Padding=”{TemplateBinding Padding}”
                         TextAlignment=”{TemplateBinding TextAlignment}”
                         TextDecorations=”{TemplateBinding TextDecorations}”
                         TextWrapping=”{TemplateBinding TextWrapping}”
                         VerticalContentAlignment=”{TemplateBinding VerticalContentAlignment}”
                         Margin=”{TemplateBinding Margin}”
                         MinWidth=”{TemplateBinding MinWidth}”/>

All I’ve done here is taken the default RadioButton style downloaded from here, removed the requisite ellipses and replaced them with Border controls. I’ve also adjusted the various state StoryBoards to target these Borders. The Borders are the familiar rounded tab shape surrounding the text and the StoryBoards define their mouseover, pressed and disabled states. RadioButtons are ideal for this purpose because they contain all the toggling functionality that a simple tab menu requires.

This is what it should look like:


Clicking on each tab will animate it to white and toggle the previously selected tab. Mousing over a tab turns it 50% white. I personally prefer tabs to be all the same width regardless of their text content. You can make each tab’s width match it’s text by setting each RadioButton’s MinWidth to 0 or just omitting MinWidth. It’s also worth noting that you don’t have to have tab backgrounds at all and can just use this as a handy way of creating horizontal lists of text-only buttons.

From here you could use the MainMenu_SelectionChanged event handler to show/hide corresponding Canvas controls when the tabs are toggled.

I may turn this into a more generic reusable TabMenu control in future but for now this is a pretty good way to get quick results.

Download the source code here

Centered Silverlight 2.0 Content

A very common layout for Flash sites is to center a rectangle of content horizontally and vertically in the browser window.


I noticed that a method for doing this for Silverlight using css was posted here: http://michaelsync.net/2008/03/17/tipstricks-how-to-center-silverlight-control-on-a-webpage

This approach is good but I thought I’d suggest an alternative more in keeping with our particular way of working.

For Flash sites we tend to prefer to make the movie fill the entire window and then use actionscript to center the rectangle rather than css. We’ve found that the extra screen real-estate for Flash to redraw doesn’t significantly effect performance because of Flash’s “dirty rectangles” system. It’s also worth noting that the full-browser approach is a common practice for many Flex apps.

Here’s a simple way of getting this effect in Silverlight.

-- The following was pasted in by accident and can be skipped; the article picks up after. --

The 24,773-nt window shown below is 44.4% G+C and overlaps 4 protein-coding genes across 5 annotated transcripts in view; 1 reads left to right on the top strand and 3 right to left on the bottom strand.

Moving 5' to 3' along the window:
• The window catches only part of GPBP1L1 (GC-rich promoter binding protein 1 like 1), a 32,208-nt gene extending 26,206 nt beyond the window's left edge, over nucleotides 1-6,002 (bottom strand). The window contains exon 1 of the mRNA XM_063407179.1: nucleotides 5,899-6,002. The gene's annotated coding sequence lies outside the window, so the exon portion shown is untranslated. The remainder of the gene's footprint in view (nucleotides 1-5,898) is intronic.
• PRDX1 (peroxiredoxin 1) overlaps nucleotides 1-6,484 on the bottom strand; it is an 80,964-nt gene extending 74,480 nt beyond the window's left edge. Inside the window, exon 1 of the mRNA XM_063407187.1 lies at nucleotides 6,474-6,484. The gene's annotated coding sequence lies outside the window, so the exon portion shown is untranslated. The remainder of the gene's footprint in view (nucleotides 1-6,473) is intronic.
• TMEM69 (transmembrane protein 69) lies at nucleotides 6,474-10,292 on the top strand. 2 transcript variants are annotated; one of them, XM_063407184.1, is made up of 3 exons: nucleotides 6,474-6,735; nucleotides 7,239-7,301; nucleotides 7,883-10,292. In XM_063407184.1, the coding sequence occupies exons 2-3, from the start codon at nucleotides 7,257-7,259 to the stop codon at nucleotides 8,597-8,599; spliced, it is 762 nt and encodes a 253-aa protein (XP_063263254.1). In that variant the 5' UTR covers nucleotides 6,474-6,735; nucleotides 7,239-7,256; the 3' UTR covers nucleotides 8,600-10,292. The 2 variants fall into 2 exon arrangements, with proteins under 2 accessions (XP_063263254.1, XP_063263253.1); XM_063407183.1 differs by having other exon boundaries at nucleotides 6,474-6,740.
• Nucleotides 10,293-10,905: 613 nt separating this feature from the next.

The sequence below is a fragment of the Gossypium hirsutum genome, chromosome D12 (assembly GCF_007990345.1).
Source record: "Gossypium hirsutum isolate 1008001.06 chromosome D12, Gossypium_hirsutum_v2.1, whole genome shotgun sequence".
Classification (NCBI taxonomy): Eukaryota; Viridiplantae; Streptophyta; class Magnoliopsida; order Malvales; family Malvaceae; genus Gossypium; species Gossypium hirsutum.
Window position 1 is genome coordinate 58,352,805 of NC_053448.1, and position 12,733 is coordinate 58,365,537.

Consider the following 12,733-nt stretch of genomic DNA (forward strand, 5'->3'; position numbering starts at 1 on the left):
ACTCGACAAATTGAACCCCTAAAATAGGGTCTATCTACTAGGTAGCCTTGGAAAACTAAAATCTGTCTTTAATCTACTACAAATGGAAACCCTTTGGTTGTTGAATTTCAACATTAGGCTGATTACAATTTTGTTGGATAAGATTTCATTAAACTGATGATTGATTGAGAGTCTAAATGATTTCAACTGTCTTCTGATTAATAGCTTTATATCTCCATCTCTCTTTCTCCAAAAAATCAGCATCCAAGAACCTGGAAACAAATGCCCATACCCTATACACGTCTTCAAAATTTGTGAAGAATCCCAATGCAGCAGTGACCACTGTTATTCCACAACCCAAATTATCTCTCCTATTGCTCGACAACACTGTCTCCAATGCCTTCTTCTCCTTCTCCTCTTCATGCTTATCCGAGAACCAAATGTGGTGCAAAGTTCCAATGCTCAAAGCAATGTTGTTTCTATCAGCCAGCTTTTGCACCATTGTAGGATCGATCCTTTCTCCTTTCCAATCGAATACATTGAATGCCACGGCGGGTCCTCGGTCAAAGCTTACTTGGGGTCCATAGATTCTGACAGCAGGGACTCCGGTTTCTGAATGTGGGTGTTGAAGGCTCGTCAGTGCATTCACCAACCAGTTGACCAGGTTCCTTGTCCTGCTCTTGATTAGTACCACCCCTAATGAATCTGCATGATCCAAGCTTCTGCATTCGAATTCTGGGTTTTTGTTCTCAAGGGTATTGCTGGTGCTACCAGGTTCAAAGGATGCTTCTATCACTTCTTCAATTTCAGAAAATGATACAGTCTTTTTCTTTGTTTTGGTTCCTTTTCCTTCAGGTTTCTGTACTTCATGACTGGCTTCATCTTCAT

Set the width and height properties of your Silverlight control to 100%. Then in the root UserControl create a (scale 9) Grid like this:

<UserControl x:Class=”LayoutRoot”
xmlns=”http://schemas.microsoft.com/client/2007&#8243;    xmlns:x=”http://schemas.microsoft.com/winfx/2006/xaml”&gt;
            <ColumnDefinition Width=”*”/>
            <ColumnDefinition Width=”800″/>
            <ColumnDefinition Width=”*”/>
            <RowDefinition Height=”*”/>
            <RowDefinition Height=”600″/>
            <RowDefinition Height=”*”/>
<Canvas Grid.Column=”1″
            <!– Content goes here –>

Leave the root UserControl’s width and height properties blank so it stretches to fill the available space.


In order to get rid of the default margins of your page so the Silverlight control fills it completely you could use css like the following:

/* hide from ie on mac \*/
html {
height: 100%;
overflow: hidden;

#SilverlightControlHost {
height: 100%;
width: 100%;
/* end hide */

body {
height: 100%;
margin: 0;
padding: 0;

This is the same as the css we use for Flash sites except the div wrapping the plugin has been renamed “SilverlightControlHost”.

Back to work

Well I’m back from Mix08 in Vegas and my subsequent Italian snowboarding holiday and now I’m spelunking Silverlight 2 in preparation for some client work.

Mix08 was an incredible event and I thoroughly enjoyed meeting new people as well as friends who were attending. There was so much going on and being announced that it wouldn’t do it justice to summarise here.

From what I’ve seen Silverlight is going through a phase similar to the early days of Flash where developers are sharing tips and tricks and trying to settle on standard patterns and practices. However it feels like this process is on steroids due perhaps to the number of blogging asp.net developers. I’m trying to filter all this information into my own implementation of a Cms-driven site which I’ll give code samples for in due course.

Here are some particularly helpful Silverlight blogs I’ve come across: